Support Systems: Strong social support is essential for individuals facing dual diagnoses. Dually diagnosed patients often grapple with strained relationships, isolation and the loss of social support. Reconnecting them with supportive networks is vital for their recovery.
The Role of the Health Care Continuum
To improve the behavioral health outcomes of dually diagnosed patients, a paradigm shift is imperative. The entire healthcare continuum, from payers to primary care providers to specialty behavioral health services, must come together to address this crisis comprehensively.
Integrated Care Models: Health care systems should adopt integrated care models that bridge the gap between mental health and substance use services. This means creating multidisciplinary teams that collaborate to provide holistic care.
Training and Education: Healthcare professionals need enhanced training and education to understand the unique needs of dually diagnosed patients. They must be equipped to recognize the signs, employ appropriate assessment tools and deliver effective interventions.
Community-Based Services: Expanding community-based services can improve access to care for dually diagnosed patients. This includes outreach programs, crisis intervention and peer support initiatives tailored to their needs.
Reducing Stigma: Healthcare organizations should actively engage in anti-stigma campaigns to reduce the societal prejudice surrounding mental health and substance use. Normalizing conversations about dually diagnosed patients is essential for encouraging them to seek help.
Advocacy and Policy Reform: Advocacy efforts should target policy reform to ensure that behavioral health services are equitable and accessible to all. Policymakers should prioritize the needs of dually diagnosed patients in health care reform initiatives.
Access to Timely Care: Perhaps most important is ensuring that these patients have access to the care they need when they need it. Currently, people suffering from SUD face wait times that can average more than three months for an initial visit to a mental health care provider. New solutions from third-party vendors are addressing this challenge head-on, utilizing a combination of technology and human expertise to connect people with care quickly. Health plans should embrace these solutions to solve the access problem for their members.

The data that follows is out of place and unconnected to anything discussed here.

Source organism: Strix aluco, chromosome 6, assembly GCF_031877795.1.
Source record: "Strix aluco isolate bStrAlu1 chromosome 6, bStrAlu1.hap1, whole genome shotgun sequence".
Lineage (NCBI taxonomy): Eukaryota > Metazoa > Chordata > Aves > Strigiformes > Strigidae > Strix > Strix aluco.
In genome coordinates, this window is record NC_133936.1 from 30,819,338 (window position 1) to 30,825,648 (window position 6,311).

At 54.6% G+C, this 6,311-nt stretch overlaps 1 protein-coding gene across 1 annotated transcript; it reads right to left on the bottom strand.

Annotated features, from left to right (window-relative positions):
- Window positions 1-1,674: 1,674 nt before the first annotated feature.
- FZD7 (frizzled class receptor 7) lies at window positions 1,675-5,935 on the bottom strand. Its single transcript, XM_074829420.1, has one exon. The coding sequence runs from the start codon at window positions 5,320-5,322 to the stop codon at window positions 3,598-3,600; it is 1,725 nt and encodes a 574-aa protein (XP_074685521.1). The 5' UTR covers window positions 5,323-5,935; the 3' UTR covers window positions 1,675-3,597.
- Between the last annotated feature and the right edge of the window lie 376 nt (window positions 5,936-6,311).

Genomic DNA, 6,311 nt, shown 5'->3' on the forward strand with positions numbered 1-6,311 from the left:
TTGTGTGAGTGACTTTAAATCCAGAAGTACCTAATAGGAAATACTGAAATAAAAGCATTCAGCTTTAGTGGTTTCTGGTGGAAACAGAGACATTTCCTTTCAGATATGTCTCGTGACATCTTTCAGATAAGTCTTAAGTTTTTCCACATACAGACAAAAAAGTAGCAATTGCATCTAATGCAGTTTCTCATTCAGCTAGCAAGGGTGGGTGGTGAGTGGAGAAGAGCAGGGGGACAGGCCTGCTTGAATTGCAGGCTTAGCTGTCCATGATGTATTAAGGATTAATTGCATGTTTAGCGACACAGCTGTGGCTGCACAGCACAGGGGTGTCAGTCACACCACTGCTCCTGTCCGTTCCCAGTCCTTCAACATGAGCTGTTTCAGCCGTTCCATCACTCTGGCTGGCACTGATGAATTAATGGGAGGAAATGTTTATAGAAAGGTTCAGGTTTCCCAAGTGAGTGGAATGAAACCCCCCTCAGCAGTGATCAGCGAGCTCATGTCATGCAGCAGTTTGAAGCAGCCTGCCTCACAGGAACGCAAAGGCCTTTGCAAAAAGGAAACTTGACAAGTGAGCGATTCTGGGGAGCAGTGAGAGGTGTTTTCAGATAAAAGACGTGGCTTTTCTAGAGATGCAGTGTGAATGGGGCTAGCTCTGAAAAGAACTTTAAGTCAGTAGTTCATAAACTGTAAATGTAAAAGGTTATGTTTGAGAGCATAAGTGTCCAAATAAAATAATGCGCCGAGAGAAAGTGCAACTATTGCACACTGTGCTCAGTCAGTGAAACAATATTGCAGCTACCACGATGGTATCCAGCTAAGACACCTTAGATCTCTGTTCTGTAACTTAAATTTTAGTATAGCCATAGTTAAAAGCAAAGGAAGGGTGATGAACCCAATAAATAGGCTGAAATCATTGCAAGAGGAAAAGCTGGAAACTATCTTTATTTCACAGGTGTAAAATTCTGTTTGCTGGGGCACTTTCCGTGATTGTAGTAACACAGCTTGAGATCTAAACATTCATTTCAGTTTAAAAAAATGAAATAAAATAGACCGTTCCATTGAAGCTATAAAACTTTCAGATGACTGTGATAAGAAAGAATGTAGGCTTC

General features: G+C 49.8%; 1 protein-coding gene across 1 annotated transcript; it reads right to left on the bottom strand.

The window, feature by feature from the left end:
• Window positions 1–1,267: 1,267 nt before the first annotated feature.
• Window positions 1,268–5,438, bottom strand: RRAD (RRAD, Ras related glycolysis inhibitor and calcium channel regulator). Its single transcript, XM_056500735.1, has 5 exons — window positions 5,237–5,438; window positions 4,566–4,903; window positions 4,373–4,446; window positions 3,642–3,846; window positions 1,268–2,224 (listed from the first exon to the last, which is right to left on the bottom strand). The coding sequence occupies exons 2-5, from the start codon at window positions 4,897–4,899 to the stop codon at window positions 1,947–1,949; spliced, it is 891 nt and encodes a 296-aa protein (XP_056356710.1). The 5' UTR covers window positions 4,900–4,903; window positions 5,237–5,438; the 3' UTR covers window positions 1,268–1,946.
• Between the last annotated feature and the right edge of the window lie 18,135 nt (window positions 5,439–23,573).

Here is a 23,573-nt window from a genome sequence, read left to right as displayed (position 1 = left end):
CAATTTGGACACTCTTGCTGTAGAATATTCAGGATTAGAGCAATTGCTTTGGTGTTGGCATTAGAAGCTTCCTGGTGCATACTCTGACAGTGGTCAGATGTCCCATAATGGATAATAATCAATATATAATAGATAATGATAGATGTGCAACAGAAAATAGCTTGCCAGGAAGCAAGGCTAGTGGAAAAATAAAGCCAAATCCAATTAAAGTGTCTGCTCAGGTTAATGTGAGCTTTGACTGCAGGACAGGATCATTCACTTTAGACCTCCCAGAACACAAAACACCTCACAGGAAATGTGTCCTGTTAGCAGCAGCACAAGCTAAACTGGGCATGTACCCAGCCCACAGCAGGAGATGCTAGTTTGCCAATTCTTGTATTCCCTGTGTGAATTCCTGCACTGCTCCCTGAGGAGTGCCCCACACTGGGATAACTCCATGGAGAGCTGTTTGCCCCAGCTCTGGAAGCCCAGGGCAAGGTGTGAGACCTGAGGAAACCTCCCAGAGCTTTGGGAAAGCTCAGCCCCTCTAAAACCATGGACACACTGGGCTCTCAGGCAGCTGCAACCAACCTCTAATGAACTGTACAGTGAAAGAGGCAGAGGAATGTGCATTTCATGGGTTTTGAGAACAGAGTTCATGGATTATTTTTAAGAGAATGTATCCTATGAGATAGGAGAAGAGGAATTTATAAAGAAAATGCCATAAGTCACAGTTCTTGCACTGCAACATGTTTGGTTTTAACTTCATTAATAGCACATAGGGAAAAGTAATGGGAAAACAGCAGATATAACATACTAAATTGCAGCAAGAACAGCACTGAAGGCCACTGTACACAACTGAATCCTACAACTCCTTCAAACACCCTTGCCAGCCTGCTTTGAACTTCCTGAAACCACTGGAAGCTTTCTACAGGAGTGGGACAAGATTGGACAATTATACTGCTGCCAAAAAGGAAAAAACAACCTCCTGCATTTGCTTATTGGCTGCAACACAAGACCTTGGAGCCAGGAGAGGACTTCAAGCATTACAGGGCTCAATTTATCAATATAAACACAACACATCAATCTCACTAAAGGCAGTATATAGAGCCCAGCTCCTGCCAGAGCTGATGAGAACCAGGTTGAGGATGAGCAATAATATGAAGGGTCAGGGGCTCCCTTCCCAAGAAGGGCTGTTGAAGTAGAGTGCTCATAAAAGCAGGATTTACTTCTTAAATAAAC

The current crisis of dually diagnosed patients demands a holistic and empathetic approach. The challenges they face, both within the healthcare system and from social determinants of health, necessitate a coordinated effort from all facets of the healthcare continuum. Only by addressing the unique challenges of dual diagnosis and eliminating the obstacles to care can we help patients recover and regain control of their well-being.
About Dr. Bernard DiCasimirro
Dr. Bernard DiCasimirro, D.O., is the Chief Medical Officer of Lucet, a leading provider of behavioral health solutions and services to commercial health plans, government agencies, and other sponsors of care. Before Lucet, Dr. DiCasimirro was the medical director for PerformCare, spent over four years as an Optum/United Healthcare associate medical director, served as the primary psychiatric consultant for the Pennsylvania Bureau of Program Integrity, and has experience extending to correctional psychiatry as the statewide psychiatric director for the Pennsylvania Department of Corrections. Working in all levels of psychiatry and substance use care for more than 25 years, Dr. DiCasimirro is board-certified in general psychiatry and licensed in Pennsylvania, Iowa, Arizona, Arkansas, Kansas, Missouri, the District of Columbia, South Carolina, Louisiana, and New Jersey. He holds a Bachelor of Arts from Franklin and Marshall College in Pennsylvania and graduated with honors from Des Moines University, where he obtained his D.O.